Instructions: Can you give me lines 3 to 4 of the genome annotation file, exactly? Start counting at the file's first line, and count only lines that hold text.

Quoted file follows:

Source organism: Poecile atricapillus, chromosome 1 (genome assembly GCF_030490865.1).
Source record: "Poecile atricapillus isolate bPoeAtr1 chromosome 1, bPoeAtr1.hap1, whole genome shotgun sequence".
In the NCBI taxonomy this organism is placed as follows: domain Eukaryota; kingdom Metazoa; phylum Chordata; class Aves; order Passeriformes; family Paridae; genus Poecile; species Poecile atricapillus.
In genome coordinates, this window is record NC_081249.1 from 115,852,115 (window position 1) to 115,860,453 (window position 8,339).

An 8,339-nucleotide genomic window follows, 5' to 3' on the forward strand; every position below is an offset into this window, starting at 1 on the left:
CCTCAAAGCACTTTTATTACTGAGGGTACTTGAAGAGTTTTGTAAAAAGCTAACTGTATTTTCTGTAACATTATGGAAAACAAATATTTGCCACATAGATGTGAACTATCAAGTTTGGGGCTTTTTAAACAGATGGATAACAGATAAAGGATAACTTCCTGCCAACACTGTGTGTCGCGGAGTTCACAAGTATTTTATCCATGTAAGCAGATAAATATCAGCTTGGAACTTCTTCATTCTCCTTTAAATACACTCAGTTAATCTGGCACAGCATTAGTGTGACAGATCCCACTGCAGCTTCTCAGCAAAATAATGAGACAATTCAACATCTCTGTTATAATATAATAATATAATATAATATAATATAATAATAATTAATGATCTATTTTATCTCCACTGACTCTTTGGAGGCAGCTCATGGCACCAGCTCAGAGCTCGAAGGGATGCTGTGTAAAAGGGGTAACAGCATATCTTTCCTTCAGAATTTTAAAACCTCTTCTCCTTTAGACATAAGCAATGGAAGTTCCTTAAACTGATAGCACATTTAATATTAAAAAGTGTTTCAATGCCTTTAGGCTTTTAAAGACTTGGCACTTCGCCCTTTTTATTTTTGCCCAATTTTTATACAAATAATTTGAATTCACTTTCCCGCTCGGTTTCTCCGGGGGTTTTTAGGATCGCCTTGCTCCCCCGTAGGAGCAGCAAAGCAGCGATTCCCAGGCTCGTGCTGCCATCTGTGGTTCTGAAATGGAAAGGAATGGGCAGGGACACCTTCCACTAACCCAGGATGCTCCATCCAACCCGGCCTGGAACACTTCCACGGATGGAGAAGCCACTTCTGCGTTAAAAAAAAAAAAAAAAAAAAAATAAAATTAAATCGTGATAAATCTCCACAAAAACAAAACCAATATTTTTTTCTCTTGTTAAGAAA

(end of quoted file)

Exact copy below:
In the NCBI taxonomy this organism is placed as follows: domain Eukaryota; kingdom Metazoa; phylum Chordata; class Aves; order Passeriformes; family Paridae; genus Poecile; species Poecile atricapillus.
In genome coordinates, this window is record NC_081249.1 from 115,852,115 (window position 1) to 115,860,453 (window position 8,339).